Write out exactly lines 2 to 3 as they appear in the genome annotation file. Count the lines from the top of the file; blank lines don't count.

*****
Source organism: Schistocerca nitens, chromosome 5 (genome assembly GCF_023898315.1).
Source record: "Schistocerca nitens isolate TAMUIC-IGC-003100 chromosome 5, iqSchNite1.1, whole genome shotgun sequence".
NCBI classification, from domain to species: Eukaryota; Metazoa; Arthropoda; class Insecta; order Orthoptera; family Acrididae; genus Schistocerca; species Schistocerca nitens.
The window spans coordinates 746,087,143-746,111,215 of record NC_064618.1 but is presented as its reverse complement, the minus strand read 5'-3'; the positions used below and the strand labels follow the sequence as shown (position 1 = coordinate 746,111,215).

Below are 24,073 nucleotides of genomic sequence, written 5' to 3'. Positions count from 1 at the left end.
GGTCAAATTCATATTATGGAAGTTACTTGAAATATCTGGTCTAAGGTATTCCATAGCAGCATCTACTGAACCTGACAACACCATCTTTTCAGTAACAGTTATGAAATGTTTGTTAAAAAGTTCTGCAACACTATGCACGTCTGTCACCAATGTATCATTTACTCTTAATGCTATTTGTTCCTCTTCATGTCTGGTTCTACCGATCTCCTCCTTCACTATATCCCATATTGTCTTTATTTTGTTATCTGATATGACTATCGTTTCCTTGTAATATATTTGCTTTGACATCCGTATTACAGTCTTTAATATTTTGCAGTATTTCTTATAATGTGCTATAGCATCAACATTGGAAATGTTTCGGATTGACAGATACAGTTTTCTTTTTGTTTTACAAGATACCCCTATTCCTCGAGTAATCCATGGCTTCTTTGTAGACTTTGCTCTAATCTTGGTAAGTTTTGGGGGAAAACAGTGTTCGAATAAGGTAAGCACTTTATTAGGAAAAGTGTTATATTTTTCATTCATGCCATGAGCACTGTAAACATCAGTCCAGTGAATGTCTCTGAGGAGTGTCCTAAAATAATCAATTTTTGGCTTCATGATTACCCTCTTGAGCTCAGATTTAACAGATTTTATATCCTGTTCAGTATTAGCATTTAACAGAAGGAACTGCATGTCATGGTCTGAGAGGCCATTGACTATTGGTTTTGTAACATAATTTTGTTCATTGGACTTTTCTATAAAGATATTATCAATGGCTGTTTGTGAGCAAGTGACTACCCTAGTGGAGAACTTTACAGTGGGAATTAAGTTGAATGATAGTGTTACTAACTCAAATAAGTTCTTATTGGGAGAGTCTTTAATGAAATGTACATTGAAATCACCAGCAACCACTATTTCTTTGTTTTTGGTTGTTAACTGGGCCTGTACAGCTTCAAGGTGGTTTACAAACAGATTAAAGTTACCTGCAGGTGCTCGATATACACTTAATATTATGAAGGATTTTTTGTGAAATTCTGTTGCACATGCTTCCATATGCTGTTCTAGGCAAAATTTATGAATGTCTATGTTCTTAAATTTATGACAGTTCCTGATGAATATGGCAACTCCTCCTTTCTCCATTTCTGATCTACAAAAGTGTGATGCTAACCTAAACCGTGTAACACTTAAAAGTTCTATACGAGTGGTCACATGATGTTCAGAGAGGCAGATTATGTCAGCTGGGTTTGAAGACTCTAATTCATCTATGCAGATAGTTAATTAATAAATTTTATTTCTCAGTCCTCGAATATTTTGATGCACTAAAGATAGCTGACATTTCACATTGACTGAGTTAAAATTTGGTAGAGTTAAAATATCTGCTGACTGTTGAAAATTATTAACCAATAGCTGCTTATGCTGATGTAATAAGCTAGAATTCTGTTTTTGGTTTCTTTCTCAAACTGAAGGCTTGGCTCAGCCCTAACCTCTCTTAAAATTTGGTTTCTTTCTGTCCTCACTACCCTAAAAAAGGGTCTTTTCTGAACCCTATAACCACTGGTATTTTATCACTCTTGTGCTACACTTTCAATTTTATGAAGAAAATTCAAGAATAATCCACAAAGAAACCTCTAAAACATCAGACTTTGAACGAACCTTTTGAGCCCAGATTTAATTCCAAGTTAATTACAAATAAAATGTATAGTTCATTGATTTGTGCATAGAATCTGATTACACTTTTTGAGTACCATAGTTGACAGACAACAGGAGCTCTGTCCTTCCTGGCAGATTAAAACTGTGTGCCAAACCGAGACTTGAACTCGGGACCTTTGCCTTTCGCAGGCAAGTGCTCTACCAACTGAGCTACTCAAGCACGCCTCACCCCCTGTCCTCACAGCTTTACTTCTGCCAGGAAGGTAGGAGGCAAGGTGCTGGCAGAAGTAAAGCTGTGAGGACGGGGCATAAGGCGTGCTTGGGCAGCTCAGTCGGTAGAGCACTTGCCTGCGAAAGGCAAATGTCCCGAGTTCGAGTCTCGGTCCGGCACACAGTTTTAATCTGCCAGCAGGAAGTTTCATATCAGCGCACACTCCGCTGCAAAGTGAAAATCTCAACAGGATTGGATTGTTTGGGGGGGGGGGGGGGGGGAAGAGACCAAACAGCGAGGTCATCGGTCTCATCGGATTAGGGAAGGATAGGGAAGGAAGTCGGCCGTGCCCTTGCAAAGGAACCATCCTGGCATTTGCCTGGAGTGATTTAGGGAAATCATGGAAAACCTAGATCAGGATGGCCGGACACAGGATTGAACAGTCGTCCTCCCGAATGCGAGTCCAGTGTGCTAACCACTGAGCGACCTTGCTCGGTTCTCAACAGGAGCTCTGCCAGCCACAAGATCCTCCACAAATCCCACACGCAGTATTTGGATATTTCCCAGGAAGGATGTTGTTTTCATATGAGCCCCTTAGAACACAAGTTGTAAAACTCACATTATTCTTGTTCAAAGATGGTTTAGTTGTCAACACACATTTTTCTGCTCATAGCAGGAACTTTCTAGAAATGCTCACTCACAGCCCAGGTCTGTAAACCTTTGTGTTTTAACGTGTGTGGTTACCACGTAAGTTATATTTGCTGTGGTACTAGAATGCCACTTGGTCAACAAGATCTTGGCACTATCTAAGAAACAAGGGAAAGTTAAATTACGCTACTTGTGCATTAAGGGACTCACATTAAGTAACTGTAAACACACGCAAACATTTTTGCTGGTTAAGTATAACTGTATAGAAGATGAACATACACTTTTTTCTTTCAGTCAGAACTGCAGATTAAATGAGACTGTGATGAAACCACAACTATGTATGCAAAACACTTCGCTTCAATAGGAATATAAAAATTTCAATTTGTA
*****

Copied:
Source record: "Schistocerca nitens isolate TAMUIC-IGC-003100 chromosome 5, iqSchNite1.1, whole genome shotgun sequence".
NCBI classification, from domain to species: Eukaryota; Metazoa; Arthropoda; class Insecta; order Orthoptera; family Acrididae; genus Schistocerca; species Schistocerca nitens.